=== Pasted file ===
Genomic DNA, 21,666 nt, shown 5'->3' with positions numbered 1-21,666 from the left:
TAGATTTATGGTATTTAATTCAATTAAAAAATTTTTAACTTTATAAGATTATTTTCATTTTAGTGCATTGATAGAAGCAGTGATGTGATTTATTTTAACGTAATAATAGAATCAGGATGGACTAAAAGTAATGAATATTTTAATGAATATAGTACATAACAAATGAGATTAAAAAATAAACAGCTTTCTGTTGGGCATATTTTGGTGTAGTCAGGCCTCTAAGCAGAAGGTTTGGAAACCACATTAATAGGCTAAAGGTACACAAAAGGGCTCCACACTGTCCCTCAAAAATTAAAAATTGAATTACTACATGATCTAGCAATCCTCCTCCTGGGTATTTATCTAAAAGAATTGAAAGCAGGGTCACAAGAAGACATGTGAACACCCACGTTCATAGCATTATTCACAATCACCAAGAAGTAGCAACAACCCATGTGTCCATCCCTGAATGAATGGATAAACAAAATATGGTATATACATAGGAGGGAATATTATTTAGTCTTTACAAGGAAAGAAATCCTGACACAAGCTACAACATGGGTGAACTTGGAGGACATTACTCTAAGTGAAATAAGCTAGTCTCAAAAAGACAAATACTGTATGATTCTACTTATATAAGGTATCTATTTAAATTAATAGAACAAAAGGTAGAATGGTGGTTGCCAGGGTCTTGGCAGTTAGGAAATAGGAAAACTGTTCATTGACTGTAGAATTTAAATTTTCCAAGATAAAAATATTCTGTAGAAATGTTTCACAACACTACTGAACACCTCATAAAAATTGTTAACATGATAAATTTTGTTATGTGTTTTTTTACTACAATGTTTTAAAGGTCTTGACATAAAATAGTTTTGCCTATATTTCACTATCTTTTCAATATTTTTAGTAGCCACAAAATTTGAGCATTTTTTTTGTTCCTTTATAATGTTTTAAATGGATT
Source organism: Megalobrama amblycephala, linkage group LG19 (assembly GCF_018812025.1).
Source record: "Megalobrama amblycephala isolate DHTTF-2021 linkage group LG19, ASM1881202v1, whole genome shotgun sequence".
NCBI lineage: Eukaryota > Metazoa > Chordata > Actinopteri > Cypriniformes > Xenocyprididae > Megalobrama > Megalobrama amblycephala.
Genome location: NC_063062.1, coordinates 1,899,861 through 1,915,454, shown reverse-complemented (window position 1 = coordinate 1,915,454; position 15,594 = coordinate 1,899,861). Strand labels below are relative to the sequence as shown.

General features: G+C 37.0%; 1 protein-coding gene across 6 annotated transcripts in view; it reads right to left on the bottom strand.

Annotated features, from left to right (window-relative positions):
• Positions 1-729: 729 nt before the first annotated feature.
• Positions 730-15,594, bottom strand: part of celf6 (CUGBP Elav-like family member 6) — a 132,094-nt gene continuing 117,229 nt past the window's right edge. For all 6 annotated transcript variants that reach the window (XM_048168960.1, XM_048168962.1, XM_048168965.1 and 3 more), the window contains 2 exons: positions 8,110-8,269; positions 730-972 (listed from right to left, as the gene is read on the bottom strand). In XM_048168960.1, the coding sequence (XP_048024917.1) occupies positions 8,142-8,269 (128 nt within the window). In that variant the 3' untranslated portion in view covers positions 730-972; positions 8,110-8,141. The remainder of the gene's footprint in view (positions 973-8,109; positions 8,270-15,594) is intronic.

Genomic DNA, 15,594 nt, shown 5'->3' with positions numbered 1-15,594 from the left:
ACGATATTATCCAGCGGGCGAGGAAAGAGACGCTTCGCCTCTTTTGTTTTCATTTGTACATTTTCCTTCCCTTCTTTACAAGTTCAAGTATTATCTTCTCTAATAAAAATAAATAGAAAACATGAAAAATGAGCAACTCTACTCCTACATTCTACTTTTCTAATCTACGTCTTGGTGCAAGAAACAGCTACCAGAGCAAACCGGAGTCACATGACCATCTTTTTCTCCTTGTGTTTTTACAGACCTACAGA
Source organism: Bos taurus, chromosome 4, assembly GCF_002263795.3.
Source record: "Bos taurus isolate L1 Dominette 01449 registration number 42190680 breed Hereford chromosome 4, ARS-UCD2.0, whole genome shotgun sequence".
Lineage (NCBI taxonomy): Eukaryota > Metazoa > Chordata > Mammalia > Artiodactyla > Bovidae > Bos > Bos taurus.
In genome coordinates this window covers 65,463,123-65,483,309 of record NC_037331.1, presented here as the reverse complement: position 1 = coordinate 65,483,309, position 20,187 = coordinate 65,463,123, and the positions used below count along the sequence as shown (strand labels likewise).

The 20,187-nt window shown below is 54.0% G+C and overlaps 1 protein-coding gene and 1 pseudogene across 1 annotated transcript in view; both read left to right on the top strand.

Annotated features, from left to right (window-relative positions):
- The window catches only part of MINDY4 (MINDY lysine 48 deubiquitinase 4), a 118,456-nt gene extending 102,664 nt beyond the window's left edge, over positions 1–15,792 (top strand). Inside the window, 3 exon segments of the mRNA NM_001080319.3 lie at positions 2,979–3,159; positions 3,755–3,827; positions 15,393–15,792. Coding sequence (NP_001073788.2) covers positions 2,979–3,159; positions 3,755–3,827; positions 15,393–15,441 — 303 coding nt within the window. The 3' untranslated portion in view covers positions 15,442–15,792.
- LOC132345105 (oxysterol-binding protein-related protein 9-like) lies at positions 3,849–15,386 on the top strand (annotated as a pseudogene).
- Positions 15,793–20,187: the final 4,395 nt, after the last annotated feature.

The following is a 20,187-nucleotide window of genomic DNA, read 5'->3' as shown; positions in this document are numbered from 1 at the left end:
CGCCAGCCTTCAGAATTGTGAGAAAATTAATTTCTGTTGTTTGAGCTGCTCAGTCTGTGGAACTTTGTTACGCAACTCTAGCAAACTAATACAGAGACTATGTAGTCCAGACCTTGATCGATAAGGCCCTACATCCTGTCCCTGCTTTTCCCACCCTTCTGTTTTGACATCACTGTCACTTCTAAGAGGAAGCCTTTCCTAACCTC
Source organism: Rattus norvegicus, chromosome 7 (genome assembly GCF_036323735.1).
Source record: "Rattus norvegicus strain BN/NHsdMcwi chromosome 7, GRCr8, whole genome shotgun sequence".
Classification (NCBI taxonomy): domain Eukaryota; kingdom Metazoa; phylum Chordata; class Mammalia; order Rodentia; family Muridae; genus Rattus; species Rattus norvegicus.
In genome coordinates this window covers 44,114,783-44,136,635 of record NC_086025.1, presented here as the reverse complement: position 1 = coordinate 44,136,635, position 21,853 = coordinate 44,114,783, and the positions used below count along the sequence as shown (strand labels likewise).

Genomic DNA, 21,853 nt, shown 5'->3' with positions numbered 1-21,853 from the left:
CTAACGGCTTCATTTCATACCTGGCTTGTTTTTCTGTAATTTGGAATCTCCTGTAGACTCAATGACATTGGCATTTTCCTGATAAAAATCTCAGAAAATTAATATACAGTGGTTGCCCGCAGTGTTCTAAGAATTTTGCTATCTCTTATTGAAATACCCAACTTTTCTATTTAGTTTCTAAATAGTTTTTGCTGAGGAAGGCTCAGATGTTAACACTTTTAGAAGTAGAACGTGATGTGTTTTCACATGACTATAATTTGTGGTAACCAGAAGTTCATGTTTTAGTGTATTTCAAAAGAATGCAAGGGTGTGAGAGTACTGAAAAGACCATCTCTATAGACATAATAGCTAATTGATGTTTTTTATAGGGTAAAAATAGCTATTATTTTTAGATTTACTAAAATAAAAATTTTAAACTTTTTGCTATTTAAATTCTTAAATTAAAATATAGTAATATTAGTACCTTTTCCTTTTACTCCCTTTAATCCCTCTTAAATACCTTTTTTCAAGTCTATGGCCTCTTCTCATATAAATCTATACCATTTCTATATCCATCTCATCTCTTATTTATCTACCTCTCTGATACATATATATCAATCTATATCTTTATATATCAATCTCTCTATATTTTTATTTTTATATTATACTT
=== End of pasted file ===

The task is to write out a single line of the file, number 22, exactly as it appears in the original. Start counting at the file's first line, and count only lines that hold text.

The following is a 20,187-nucleotide window of genomic DNA, read 5'->3' as shown; positions in this document are numbered from 1 at the left end: